It’s a word that most pilots hope to never hear from the FAA. To have your pilot certificate revoked means that the FAA takes your license away, cancels it, nullifies it. It’s as if you never even had a pilot’s license.
Today, the FAA revoked the certificates of Captain Cheney and First Officer Cole, pilots of Northwest Flight 188 from San Diego to Minneapolis on October 21st. The Airbus A-320 flew right past Minneapolis…and another 150 miles beyond, in spite of numerous calls from air traffic control and the airline. Neither pilot noticed the lack of communication from ATC for 78 minutes.
In interviews with the NTSB, the pilots said they had been distracted by use of their laptops, as the first officer explained the airline’s new crew scheduling program to the captain. That’s certainly an understandable scenario, had it not been for the fact that personal laptop usage is prohibited in the cockpit by their employer. And it certainly doesn’t honor the most important thing on our priority list: flying the airplane. That’s always “Job One.” No Matter What.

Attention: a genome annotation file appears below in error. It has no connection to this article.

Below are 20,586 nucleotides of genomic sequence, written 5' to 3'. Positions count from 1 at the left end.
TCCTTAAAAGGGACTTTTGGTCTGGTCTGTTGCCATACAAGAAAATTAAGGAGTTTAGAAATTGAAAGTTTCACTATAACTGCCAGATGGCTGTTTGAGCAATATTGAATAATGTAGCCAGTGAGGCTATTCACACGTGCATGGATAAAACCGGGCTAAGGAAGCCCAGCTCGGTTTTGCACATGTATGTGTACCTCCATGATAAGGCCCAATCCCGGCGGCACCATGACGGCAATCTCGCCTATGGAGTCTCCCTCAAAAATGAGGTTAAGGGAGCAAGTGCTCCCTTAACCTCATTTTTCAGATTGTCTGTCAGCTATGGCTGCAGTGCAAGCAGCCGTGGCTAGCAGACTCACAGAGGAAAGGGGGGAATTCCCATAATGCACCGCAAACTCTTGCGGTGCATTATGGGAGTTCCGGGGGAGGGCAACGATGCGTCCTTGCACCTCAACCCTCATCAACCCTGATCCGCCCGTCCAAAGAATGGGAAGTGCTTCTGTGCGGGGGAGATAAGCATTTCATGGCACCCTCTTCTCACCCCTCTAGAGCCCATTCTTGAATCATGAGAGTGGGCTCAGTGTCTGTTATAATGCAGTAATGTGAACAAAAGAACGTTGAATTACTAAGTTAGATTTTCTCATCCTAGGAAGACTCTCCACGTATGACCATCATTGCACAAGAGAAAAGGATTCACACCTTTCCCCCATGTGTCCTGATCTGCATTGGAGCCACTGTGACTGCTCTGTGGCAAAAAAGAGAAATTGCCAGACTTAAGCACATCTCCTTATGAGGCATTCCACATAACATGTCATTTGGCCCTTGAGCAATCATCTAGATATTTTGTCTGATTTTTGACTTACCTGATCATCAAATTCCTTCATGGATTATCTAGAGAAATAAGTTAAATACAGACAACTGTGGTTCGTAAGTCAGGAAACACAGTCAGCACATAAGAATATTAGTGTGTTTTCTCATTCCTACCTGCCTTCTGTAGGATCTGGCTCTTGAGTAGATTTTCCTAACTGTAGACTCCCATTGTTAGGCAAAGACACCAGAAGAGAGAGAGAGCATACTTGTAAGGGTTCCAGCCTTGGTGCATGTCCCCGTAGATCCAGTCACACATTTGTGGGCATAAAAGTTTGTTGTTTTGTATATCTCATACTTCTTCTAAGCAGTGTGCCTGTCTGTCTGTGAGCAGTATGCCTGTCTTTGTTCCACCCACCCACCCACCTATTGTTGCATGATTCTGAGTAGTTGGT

It’s amazing that the Airbus had enough fuel to fly 150 miles past their destination, then fly that same distance back to Minnie, with the reduced fuel loads dictated by fuel conservation that have become the norm these days. I’d bet there were a few moments of concern about fuel quantity on that return leg.
Though most pilots have missed a frequency change and experienced a bit of radio silence from time to time, it’s a little hard to understand how one could sit there — however preoccupied — for over an hour without wondering why you haven’t talked to someone on the ground. Perhaps there’s more to the story than the NTSB or FAA has reported.
Though the emergency revocation of both pilot certificates less than a week after the incident seems rather sudden, coming from an agency that is better known for its glacial speed than swift action, it reflects the FAA’s judgment that the two pilots were derelict in their duties to provide a safe flight for their 144 passengers and three flight attendants. It’s hard to argue that judgment.
There’s an old saying in this business that it only takes a few seconds to screw up a perfectly good 30-year airline career. Moral of the story: Don’t forget “Job One.”